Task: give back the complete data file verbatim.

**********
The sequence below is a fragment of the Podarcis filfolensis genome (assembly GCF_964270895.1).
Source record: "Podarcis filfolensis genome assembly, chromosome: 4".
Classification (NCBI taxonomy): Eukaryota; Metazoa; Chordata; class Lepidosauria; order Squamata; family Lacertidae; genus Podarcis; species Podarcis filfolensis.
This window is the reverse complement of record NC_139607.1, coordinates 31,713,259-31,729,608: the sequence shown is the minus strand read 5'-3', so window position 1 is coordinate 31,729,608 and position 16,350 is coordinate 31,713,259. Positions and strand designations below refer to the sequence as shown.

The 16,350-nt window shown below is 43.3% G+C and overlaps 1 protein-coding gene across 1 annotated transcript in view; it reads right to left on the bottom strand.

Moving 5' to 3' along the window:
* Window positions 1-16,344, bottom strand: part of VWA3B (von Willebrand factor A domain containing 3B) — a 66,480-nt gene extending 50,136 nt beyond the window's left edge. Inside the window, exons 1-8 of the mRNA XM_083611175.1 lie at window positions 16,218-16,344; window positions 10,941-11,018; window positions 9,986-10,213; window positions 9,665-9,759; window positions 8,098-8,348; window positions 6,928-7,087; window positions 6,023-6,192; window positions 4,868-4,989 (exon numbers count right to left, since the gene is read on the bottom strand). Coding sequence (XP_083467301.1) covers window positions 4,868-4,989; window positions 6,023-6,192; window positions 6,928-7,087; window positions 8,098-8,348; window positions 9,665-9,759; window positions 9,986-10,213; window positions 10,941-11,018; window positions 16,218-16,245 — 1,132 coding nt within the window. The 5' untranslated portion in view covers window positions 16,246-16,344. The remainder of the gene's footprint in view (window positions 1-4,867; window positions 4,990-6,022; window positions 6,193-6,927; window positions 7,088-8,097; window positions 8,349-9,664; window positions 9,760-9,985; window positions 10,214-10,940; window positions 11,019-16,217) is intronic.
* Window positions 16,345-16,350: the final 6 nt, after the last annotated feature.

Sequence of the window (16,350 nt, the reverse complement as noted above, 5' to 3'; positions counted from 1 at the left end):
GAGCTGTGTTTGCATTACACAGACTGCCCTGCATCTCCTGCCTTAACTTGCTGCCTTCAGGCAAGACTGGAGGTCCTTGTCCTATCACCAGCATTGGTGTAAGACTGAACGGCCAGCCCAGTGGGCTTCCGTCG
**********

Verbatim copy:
The sequence below is a fragment of the Podarcis filfolensis genome (assembly GCF_964270895.1).
Source record: "Podarcis filfolensis genome assembly, chromosome: 4".
Classification (NCBI taxonomy): Eukaryota; Metazoa; Chordata; class Lepidosauria; order Squamata; family Lacertidae; genus Podarcis; species Podarcis filfolensis.
This window is the reverse complement of record NC_139607.1, coordinates 31,713,259-31,729,608: the sequence shown is the minus strand read 5'-3', so window position 1 is coordinate 31,729,608 and position 16,350 is coordinate 31,713,259. Positions and strand designations below refer to the sequence as shown.

The 16,350-nt window shown below is 43.3% G+C and overlaps 1 protein-coding gene across 1 annotated transcript in view; it reads right to left on the bottom strand.

Moving 5' to 3' along the window:
* Window positions 1-16,344, bottom strand: part of VWA3B (von Willebrand factor A domain containing 3B) — a 66,480-nt gene extending 50,136 nt beyond the window's left edge. Inside the window, exons 1-8 of the mRNA XM_083611175.1 lie at window positions 16,218-16,344; window positions 10,941-11,018; window positions 9,986-10,213; window positions 9,665-9,759; window positions 8,098-8,348; window positions 6,928-7,087; window positions 6,023-6,192; window positions 4,868-4,989 (exon numbers count right to left, since the gene is read on the bottom strand). Coding sequence (XP_083467301.1) covers window positions 4,868-4,989; window positions 6,023-6,192; window positions 6,928-7,087; window positions 8,098-8,348; window positions 9,665-9,759; window positions 9,986-10,213; window positions 10,941-11,018; window positions 16,218-16,245 — 1,132 coding nt within the window. The 5' untranslated portion in view covers window positions 16,246-16,344. The remainder of the gene's footprint in view (window positions 1-4,867; window positions 4,990-6,022; window positions 6,193-6,927; window positions 7,088-8,097; window positions 8,349-9,664; window positions 9,760-9,985; window positions 10,214-10,940; window positions 11,019-16,217) is intronic.
* Window positions 16,345-16,350: the final 6 nt, after the last annotated feature.

Sequence of the window (16,350 nt, the reverse complement as noted above, 5' to 3'; positions counted from 1 at the left end):
GAGCTGTGTTTGCATTACACAGACTGCCCTGCATCTCCTGCCTTAACTTGCTGCCTTCAGGCAAGACTGGAGGTCCTTGTCCTATCACCAGCATTGGTGTAAGACTGAACGGCCAGCCCAGTGGGCTTCCGTCG